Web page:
Money is a supercharged topic for many families and individuals. The economy can be unpredictable and anxiety-provoking for almost anyone. People who have money in the stock market have seen the value of equities rise and decline, but as we all know, that's what the market does - it goes up and down.
And then some younger people struggle to save enough for a down payment on a house due to the rising cost of homes across the country. Young professionals who make a decent salary find it tough to save or pay off college debt.
Foundational financial principles will almost always serve in the end to shore up a shaky or uncertain future. Because the future is what everyone should be thinking about when it comes to financial stability. The cost of aging, helping adult children with college and leaving something behind for family members can seem overwhelming. I will begin with a personal story and then get into the details of who and why some seem to be able to save and others are always in debt.
Research shows a relationship between your financial habits and those of your parents. Preliminary data suggest that people tend to mimic the spending habits of their mothers more than other family members. The amount of money you make doesn't seem to impact whether you are a spender or a saver.
Children primarily learn from modeling, and we all tend to pick up our parents' behaviors even though we may not remember anything specific about our parents' spending or saving habits. This is where my story comes in because I have vivid recollections and memories of my parents' financial attitude.
My parents both grew up very poor in Arkansas, and my mother's father, in particular, was an entrepreneurial dreamer who was happy but always lost money. My mother said that despite his poverty, he loved people, and every business he tried had something to do with people. Rather than tending to the company, he talked to everyone he met - instead of selling.
Both of my father's parents were also very poor, but my memories were of two happy people who didn't lament the fact that they didn't have money. They had their family.
My parents left the South and moved north, where my dad, having finished college, got a professional job and was able to buy us a house and a car. But here is where things got interesting. My parents saved and budgeted all my life. This is how they did it.
We had a “secretary,” a piece of furniture with a lid that comes down to reveal a desk, some small drawers and cubby holes. At the beginning of the month, my parents had envelopes labeled: utilities, gas, food, mortgage and entertainment. Each envelope held the cash for these expenses, and my dad placed the envelopes in the cubbies.
Of course, the entertainment envelope was the one that interested us kids the most. Any leftover money after the other expenditures went into the entertainment envelope.
Our entertainment was usually a trip to a Mexican restaurant to have dinner. That was it. No other entertainment, and we didn't care at all. Oh, and we each also got an allowance - a tiny allowance.
There was no spending of extra money beyond what was in the envelopes. That's the way my parents budgeted. This simple but effective way of budgeting has stayed with me. I don't spend beyond what I make. In fact, I save.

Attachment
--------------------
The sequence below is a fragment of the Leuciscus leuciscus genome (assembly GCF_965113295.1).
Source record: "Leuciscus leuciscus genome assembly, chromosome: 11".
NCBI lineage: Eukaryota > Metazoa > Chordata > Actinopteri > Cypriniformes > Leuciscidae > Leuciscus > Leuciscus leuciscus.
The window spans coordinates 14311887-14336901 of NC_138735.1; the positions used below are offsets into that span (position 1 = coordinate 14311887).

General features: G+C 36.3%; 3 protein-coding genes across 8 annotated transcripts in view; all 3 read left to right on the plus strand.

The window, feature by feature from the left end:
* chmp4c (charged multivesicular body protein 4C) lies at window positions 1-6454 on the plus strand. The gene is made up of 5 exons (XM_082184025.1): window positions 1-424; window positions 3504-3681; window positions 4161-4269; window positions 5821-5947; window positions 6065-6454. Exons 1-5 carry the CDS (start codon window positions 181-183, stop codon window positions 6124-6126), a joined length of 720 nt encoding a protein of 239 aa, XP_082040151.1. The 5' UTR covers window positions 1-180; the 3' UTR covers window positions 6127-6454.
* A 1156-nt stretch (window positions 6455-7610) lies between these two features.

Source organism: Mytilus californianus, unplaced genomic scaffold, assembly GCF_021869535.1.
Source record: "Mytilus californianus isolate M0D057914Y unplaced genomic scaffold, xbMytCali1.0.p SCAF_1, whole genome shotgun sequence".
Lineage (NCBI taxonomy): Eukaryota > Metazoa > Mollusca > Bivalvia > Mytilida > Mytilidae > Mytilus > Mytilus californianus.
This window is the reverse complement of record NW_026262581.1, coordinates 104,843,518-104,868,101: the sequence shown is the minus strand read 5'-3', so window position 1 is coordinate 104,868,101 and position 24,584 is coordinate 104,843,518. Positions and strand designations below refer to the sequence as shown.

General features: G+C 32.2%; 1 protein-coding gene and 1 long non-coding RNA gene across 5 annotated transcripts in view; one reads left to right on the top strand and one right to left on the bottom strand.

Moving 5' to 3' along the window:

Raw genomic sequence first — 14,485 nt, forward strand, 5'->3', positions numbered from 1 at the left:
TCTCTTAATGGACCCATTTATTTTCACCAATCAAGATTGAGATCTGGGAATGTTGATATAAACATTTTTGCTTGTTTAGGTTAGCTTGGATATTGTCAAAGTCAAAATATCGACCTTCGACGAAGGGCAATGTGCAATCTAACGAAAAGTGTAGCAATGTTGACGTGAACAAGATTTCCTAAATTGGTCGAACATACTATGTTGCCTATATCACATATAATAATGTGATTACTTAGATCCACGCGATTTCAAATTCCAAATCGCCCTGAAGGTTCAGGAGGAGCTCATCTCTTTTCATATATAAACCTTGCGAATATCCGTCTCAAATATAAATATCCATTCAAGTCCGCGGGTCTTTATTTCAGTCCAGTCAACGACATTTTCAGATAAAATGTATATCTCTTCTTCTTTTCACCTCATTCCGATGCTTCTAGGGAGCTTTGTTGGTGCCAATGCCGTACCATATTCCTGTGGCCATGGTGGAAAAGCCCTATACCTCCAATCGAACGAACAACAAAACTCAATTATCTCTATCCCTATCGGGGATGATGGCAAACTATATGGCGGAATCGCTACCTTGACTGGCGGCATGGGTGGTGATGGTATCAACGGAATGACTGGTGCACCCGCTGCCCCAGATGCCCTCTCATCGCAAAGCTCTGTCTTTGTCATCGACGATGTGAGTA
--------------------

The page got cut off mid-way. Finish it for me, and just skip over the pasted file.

I have invested and have a savings account and CDs. But what is the difference between people who save and those that overspend?
There is no easy answer, but we have some clues, and if you feel trapped by overspending, we have some strategies to help.
Much of our culture and society is based on consumerism. In other words, buying products and goods drives our economy, which is viewed as a positive thing. The media reinforces spending by constant television advertisements, direct mailers, Facebook and Instagram popups. But one of the more significant changes contributing to spending is the credit card.
Total credit card debt for the first quarter of 2022 was $841 billion. And companies like Amazon have developed a system that is convenient, fast and so easy to part with your money.
The other reason we spend is that it feels good. Chemicals such as dopamine, endorphins, serotonin and adrenaline can be released when anticipating pleasure. For example, dopamine is called the “happy” hormone, and you have a higher chance of spending more than you would when you shop online versus buying something in the store because dopamine levels from purchasing online are more elevated. Even waiting for your package to arrive in the mail spikes dopamine levels in your brain.
Everyone has to spend money, and the necessary expenditures usually revolve around housing, health care, education and children. And some research shows that when people spend on experiences rather than on things, they are happier.
Every generation from millennials, boomers and Gen X has different challenges influencing spending. For example, millennials carry a lot of student debt, and many millennials and Gen Z can't afford to buy a home due to rising home costs and interest rates.
Boomers are considering retirement and how to pay for future care needs while leaving an inheritance for their children. Some boomers are selling their homes at the top of the market and choosing to rent.
Configuring budgeting and saving can be challenging under ever-changing economic conditions, but you can do it, and it is never too late to start. The pain of withdrawal from overspending could be significant, but the reward of knowing you are working toward a solid financial future- is priceless.
The psychology of saving is not that different than any other habit that is hard to start - for example, exercise. When you begin to exercise, it is painful until two things happen - once you see the benefit and No. 2, it becomes a habit.
Endure the pain to get to the point where saving is as pleasurable or fun as spending. I know people with solid financial situations who love finding bargains, budgeting and investing wisely. Here are some tips and tricks to get you started.
A financial professional can review your income, expenses and goals. They are invaluable in giving you strategies to plan and pursue your goals for the future.